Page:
Pensions overhaul expected at budget
10 March 2020
According to several reports, Rishi Sunak will use his first budget to make some substantial changes and amend some of the pension rules that experts have been campaigning for.
It is expected that one of the announcements will deliver a tax boost for high earners by tackling pension tax relief and raising the tapered annual allowance threshold income from the current £110,000 to £150,000.
At present, savers benefit from tax relief on contributions they pay into their pension scheme for up to a maximum of £40,000 per year, and anything that exceeds this limit is subject to the same tax as ordinary earnings. For individuals who earn more than £110,00, their annual tax-free limit can reduce from £40,000 to £10,000 but cannot decrease to below £10,000. By increasing the earnings threshold from £110,000 to £150,000, there will be substantially less people who will be impacted by the annual allowance taper. It is felt that this move will have a significant effect on senior doctors, as it has been reported that many have been refusing working overtime to avoid being hit by the taper. This is particularly pertinent considering the current situation with the coronavirus, as doctors will be needed to work more than ever.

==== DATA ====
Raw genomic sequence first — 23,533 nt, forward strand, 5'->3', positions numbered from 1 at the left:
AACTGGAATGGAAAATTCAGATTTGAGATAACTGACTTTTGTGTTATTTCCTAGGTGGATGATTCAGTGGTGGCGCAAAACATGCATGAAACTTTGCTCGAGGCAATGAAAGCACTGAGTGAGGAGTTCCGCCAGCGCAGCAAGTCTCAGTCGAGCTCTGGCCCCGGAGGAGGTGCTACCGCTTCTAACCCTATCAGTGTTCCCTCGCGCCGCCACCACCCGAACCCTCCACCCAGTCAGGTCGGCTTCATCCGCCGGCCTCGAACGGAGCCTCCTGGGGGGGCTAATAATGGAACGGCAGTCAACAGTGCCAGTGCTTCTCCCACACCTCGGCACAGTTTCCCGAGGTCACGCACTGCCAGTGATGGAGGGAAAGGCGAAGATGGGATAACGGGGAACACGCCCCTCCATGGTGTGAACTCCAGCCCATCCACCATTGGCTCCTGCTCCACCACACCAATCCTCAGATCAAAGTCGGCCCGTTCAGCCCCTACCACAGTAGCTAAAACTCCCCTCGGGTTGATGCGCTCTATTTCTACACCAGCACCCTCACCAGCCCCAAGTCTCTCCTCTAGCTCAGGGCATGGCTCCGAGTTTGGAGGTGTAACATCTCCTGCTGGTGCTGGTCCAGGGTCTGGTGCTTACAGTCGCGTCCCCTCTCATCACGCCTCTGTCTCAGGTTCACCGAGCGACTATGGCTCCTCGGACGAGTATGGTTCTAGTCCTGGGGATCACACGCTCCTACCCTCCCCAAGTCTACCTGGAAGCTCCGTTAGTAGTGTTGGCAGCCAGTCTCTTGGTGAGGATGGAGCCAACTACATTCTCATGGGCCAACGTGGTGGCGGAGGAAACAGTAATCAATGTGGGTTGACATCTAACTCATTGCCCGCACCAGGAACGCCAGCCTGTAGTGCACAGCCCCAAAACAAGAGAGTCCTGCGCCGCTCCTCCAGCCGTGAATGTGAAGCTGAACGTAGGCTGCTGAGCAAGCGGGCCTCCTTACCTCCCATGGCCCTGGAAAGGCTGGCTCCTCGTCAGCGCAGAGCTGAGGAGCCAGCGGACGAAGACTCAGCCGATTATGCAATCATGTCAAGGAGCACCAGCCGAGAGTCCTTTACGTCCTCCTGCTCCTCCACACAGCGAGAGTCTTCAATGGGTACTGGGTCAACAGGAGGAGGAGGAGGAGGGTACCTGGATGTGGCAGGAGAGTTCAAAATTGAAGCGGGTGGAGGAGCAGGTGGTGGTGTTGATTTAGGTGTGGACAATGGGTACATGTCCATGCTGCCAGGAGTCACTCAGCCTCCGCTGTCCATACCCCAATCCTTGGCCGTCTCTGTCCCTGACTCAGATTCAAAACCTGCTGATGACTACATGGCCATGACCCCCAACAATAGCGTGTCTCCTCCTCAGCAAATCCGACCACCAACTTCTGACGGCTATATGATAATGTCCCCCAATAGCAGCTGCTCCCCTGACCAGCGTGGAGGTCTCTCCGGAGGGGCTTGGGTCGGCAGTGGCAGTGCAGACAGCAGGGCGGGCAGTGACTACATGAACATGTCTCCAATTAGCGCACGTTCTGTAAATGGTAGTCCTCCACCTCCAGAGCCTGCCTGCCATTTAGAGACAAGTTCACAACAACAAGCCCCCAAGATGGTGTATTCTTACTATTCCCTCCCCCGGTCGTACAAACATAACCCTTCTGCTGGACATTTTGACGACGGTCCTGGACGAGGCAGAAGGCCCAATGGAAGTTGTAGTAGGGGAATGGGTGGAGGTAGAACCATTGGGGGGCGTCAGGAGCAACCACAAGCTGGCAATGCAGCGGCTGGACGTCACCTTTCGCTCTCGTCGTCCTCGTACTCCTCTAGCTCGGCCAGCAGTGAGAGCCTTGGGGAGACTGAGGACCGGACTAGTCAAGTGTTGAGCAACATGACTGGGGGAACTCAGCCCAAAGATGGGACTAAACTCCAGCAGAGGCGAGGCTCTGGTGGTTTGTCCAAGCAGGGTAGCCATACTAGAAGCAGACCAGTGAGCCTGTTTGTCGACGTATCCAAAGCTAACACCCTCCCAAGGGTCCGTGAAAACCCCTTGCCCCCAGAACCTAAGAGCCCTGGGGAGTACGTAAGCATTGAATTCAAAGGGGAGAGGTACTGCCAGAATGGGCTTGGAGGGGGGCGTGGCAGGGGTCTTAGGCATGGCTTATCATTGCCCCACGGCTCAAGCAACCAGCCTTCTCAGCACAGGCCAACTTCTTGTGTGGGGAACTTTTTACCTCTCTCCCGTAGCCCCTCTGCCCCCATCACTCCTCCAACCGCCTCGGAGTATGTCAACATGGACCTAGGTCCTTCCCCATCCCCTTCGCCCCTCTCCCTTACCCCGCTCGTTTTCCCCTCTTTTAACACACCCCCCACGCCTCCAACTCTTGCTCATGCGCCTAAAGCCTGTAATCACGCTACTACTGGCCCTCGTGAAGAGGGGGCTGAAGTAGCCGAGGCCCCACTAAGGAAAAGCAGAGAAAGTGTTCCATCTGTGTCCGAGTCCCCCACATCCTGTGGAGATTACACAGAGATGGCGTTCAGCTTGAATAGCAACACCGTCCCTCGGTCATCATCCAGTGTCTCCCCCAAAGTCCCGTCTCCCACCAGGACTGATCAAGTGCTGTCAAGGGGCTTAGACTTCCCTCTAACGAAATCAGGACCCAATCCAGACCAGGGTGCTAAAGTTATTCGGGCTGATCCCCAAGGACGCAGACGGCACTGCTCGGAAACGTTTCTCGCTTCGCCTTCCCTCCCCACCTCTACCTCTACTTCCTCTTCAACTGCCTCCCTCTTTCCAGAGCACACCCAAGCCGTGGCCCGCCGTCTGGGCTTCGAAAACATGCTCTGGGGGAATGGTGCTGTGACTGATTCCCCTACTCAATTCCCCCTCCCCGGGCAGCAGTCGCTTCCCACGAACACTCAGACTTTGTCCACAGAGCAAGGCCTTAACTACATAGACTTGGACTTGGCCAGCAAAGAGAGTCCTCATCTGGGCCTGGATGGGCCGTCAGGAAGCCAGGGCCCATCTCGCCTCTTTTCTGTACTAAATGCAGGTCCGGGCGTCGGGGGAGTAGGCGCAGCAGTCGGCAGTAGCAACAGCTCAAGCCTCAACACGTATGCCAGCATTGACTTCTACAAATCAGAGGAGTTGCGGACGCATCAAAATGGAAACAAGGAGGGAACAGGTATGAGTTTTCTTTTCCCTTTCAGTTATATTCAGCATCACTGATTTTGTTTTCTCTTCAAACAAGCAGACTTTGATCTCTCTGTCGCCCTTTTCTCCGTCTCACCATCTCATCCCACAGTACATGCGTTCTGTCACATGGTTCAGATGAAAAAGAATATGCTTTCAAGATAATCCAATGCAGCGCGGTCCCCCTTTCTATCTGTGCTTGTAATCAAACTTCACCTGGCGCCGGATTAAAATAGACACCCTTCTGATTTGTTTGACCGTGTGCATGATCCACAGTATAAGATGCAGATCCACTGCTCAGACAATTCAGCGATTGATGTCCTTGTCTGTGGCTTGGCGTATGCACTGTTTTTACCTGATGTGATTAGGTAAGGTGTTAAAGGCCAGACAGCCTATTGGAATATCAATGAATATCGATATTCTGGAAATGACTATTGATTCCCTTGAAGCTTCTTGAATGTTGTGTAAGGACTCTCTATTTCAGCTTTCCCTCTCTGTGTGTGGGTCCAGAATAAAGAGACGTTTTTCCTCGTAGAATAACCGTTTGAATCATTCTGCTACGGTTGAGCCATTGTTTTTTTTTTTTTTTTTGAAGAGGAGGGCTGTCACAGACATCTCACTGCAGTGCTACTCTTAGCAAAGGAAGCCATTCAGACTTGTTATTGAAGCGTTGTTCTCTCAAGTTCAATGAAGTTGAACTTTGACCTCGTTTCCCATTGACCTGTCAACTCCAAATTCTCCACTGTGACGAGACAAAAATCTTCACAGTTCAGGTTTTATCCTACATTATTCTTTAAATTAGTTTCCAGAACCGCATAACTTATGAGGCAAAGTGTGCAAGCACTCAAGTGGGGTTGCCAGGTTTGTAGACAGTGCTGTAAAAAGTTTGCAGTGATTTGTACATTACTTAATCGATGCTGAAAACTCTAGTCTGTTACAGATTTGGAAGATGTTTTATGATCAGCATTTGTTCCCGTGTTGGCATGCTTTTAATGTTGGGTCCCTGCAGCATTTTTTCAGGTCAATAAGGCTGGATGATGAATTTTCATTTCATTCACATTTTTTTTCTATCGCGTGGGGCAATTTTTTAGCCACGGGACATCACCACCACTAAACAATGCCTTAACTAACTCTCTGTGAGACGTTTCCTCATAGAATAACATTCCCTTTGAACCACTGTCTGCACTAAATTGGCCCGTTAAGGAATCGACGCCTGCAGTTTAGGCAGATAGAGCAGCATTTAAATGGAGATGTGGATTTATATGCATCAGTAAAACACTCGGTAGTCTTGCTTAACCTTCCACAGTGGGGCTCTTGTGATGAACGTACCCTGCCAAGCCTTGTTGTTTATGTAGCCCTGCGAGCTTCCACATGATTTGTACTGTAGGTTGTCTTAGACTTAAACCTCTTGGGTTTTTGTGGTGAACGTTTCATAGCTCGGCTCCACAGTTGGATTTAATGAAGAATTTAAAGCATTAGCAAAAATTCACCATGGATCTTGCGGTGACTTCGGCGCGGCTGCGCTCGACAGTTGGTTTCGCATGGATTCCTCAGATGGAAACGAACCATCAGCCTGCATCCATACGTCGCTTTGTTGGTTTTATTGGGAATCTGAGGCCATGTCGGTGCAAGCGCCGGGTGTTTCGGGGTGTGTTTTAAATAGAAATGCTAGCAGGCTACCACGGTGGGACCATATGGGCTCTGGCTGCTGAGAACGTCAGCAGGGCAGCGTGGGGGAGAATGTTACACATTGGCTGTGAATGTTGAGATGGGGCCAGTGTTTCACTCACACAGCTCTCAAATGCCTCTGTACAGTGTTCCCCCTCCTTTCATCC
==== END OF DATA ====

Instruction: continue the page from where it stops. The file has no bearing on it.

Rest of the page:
Pensions Expert confirmed that the British Medical Association and NHS leaders raised concerns with the Treasury about the impact of the tapered annual allowance on the health service. It seems that Mr. Sunak has acknowledged these concerns and wants to address the issue. A Whitehall official said:
“Lifting the threshold should, to a certain extent, alleviate the issue of consultants wanting to take extra shifts without getting penalised.
But this is a very generous tax break and, although we understand why the doctors are unhappy about this, we can’t remove the threshold completely because these are very well-paid people we are talking about.”
There has also been speculation that Mr. Sunak will address a tax anomaly that penalises approximately 1.7 million low-income savers. Workers who have been automatically enrolled into a workplace pension, so earn at or above the auto-enrolment trigger of £10,000 a year, but earn below the current basic rate tax threshold of £12,500, do not receive tax relief on their pension contributions in certain situations. Where they are a member of a net pay scheme, they will have their employee pension deduction taken from their gross pay but will not receive the associated tax relief as they do not actually pay tax, so there is no relief available. This means that they effectively pay 25% more to contribute the same amount to their retirement pots as individuals earning more than them. This is totally unfair and affects those people who arguably need the additional money more than others.
The Sunday Times stated that the issue mainly affects women, and reported that, during a debate in parliament, the deputy leader of the House of Lords, Lord Howe, confirmed:
“Treasury colleagues will make announcements on the next steps in due course.”
This was in response to a question from Baroness Ros Altmann, who has called for the system to be overhauled.
The CIPP, along with other stakeholders, have campaigned for the issue to be resolved so would really welcome any changes that serve to protect the victims of this anomaly.
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